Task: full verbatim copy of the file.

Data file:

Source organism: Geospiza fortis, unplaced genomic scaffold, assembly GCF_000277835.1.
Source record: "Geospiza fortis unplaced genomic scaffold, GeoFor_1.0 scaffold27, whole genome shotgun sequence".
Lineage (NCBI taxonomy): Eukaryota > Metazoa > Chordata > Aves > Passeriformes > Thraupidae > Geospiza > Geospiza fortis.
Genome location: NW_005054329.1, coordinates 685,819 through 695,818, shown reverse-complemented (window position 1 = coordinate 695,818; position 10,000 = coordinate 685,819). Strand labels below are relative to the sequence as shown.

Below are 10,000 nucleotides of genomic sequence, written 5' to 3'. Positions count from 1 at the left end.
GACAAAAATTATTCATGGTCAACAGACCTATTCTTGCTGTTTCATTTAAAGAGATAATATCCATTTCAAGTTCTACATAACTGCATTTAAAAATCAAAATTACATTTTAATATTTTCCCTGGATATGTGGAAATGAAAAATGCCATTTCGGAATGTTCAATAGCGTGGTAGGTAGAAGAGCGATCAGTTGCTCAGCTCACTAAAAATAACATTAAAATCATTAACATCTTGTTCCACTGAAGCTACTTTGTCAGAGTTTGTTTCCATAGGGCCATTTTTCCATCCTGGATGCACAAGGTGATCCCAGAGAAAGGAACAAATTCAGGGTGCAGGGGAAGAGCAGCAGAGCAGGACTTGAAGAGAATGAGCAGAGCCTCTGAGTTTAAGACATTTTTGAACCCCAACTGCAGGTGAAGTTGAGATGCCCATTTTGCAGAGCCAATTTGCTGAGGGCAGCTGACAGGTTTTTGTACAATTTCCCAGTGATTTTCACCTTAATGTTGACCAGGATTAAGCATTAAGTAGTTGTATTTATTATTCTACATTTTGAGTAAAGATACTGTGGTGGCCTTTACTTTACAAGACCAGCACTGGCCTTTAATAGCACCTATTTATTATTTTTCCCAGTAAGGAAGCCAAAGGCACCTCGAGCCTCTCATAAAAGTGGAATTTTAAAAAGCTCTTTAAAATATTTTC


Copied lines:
Source organism: Geospiza fortis, unplaced genomic scaffold, assembly GCF_000277835.1.
Source record: "Geospiza fortis unplaced genomic scaffold, GeoFor_1.0 scaffold27, whole genome shotgun sequence".
Lineage (NCBI taxonomy): Eukaryota > Metazoa > Chordata > Aves > Passeriformes > Thraupidae > Geospiza > Geospiza fortis.
Genome location: NW_005054329.1, coordinates 685,819 through 695,818, shown reverse-complemented (window position 1 = coordinate 695,818; position 10,000 = coordinate 685,819). Strand labels below are relative to the sequence as shown.

Below are 10,000 nucleotides of genomic sequence, written 5' to 3'. Positions count from 1 at the left end.
GACAAAAATTATTCATGGTCAACAGACCTATTCTTGCTGTTTCATTTAAAGAGATAATATCCATTTCAAGTTCTACATAACTGCATTTAAAAATCAAAATTACATTTTAATATTTTCCCTGGATATGTGGAAATGAAAAATGCCATTTCGGAATGTTCAATAGCGTGGTAGGTAGAAGAGCGATCAGTTGCTCAGCTCACTAAAAATAACATTAAAATCATTAACATCTTGTTCCACTGAAGCTACTTTGTCAGAGTTTGTTTCCATAGGGCCATTTTTCCATCCTGGATGCACAAGGTGATCCCAGAGAAAGGAACAAATTCAGGGTGCAGGGGAAGAGCAGCAGAGCAGGACTTGAAGAGAATGAGCAGAGCCTCTGAGTTTAAGACATTTTTGAACCCCAACTGCAGGTGAAGTTGAGATGCCCATTTTGCAGAGCCAATTTGCTGAGGGCAGCTGACAGGTTTTTGTACAATTTCCCAGTGATTTTCACCTTAATGTTGACCAGGATTAAGCATTAAGTAGTTGTATTTATTATTCTACATTTTGAGTAAAGATACTGTGGTGGCCTTTACTTTACAAGACCAGCACTGGCCTTTAATAGCACCTATTTATTATTTTTCCCAGTAAGGAAGCCAAAGGCACCTCGAGCCTCTCATAAAAGTGGAATTTTAAAAAGCTCTTTAAAATATTTTC